Lookup NU author(s): Dr Rob Dudley,
Dr Marsha Cochrane,
Dr Kate Cavanagh,
Professor Mark Freeston
Full text for this publication is not currently held within this repository. Alternative links are provided below where available.
Objectives: People with psychotic symptoms are reported to have a characteristic reasoning style in which they jump to conclusions (JTC). To date little research has been conducted to investigate if this style changes over time and is associated with improvements or worsening of symptoms. This study considered these questions. Methods: 31 service users were recruited from a first episode service and completed measures of reasoning, psychotic and non psychotic symptomatology at two time points over two years. Results: Over time, people with psychosis generally became less hasty in their decision making. Those who became less hasty in their reasoning were less symptomatic. For those that remained very hasty in their reasoning this was associated with a worsening specifically of the delusional beliefs. Conclusions: This work supports the notion that there is a critical time in the first few years of psychosis during which symptoms and reasoning can change. However, where reasoning style does not change this may be associated with greater difficulties associated with delusional beliefs.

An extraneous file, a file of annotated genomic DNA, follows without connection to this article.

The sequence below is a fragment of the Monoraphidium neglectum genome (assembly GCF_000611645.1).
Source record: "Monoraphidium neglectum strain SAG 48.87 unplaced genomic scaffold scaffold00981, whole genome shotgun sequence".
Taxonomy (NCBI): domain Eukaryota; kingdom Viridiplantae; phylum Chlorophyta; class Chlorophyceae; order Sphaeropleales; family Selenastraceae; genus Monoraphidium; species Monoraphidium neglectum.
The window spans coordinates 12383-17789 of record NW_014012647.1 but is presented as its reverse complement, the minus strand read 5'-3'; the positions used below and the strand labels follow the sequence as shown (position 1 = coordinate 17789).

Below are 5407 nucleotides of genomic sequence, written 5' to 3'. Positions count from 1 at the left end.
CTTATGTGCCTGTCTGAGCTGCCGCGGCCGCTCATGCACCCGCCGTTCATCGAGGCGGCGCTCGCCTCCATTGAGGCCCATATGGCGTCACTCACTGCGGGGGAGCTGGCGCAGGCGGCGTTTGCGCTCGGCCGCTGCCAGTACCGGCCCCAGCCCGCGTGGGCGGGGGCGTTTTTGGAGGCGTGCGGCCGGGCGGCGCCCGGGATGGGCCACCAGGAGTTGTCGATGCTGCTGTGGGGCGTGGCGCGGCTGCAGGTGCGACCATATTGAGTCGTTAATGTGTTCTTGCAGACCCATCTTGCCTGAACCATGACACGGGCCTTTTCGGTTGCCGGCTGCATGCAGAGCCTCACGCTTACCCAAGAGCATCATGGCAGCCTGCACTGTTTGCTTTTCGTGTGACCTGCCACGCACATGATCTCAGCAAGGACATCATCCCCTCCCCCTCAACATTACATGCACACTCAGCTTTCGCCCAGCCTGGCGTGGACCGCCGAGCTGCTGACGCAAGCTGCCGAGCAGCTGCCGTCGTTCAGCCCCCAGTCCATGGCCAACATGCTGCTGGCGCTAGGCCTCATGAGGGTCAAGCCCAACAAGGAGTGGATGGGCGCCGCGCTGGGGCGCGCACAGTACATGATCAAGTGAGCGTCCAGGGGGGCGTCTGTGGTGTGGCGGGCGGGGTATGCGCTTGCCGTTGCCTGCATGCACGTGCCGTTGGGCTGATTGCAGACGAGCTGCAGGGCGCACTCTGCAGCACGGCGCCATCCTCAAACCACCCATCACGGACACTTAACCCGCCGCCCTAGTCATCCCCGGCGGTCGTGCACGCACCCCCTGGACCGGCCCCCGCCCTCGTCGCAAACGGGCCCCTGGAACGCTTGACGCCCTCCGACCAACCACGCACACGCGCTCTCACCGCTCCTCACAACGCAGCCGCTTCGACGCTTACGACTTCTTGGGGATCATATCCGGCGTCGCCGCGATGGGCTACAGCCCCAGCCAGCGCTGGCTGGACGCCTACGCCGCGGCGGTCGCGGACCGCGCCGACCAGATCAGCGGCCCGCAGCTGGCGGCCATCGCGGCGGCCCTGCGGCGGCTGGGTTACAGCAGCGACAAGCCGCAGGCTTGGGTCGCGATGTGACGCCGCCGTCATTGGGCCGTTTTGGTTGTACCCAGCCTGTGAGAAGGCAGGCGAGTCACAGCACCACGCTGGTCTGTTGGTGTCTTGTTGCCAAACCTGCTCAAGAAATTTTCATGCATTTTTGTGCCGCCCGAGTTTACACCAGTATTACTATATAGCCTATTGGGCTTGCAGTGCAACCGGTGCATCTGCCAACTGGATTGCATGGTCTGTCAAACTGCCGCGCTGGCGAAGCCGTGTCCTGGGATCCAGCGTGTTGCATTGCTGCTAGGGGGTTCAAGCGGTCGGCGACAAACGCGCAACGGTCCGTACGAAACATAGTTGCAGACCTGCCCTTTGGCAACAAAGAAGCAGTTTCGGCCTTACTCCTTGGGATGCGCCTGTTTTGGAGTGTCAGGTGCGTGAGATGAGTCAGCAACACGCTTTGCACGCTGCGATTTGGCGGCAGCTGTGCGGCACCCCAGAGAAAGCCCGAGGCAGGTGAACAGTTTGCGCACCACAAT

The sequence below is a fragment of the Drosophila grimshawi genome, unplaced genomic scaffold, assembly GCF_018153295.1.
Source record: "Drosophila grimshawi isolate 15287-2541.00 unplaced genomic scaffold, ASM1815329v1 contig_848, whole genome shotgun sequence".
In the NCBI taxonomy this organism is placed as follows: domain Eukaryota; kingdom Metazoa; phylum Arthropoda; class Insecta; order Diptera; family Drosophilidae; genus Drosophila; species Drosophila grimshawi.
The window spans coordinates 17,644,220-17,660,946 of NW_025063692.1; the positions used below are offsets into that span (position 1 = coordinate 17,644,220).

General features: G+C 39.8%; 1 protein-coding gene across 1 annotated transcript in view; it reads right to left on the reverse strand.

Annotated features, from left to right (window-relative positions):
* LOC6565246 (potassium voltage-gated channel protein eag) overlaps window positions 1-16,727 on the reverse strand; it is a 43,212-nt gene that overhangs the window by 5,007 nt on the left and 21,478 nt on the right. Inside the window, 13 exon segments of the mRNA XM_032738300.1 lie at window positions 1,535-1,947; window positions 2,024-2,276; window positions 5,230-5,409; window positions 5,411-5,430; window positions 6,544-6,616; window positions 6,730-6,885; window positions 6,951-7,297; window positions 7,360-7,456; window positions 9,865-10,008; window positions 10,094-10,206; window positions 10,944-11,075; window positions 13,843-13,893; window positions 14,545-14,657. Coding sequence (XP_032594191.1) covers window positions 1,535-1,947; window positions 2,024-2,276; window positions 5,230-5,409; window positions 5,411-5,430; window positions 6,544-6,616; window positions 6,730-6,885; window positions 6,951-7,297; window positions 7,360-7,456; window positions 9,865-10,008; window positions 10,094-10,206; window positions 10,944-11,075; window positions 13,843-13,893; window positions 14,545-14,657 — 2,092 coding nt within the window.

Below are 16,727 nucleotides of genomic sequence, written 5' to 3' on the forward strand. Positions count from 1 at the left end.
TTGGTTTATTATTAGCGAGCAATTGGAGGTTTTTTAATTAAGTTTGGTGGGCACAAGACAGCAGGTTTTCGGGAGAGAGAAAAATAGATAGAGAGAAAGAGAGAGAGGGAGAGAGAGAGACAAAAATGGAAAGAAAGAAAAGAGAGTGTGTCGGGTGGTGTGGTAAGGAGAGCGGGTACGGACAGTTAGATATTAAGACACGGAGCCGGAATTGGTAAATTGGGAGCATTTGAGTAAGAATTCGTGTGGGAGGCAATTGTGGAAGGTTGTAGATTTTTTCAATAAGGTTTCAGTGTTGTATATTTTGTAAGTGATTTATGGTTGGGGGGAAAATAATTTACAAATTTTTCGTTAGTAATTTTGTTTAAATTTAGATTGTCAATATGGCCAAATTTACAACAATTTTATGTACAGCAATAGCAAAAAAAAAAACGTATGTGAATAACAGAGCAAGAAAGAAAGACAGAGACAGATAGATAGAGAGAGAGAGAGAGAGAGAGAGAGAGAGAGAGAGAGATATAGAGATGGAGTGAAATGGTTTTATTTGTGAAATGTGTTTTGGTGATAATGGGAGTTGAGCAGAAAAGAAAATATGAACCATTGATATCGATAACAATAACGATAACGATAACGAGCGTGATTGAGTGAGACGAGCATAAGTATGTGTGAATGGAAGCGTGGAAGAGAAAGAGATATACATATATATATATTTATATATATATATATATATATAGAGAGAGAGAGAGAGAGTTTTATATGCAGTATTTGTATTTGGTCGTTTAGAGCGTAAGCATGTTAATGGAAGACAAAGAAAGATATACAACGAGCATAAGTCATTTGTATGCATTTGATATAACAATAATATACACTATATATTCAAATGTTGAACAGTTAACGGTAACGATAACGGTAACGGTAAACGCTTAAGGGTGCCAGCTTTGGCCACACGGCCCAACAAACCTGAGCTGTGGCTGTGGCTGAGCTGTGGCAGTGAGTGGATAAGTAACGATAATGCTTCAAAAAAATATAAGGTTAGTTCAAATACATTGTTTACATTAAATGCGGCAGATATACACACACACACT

Author(s): Dudley R, Daley K, Nicholson M, Shaftoe D, Spencer H, Cavanagh K, Freeston M
Publication type: Article
Publication status: Published
Journal: British Journal of Clinical Psychology
Print publication date: 01/11/2013
Online publication date: 19/07/2013
ISSN (print): 0144-6657
ISSN (electronic): 2044-8260
Publisher: John Wiley & Sons Ltd
Altmetrics provided by Altmetric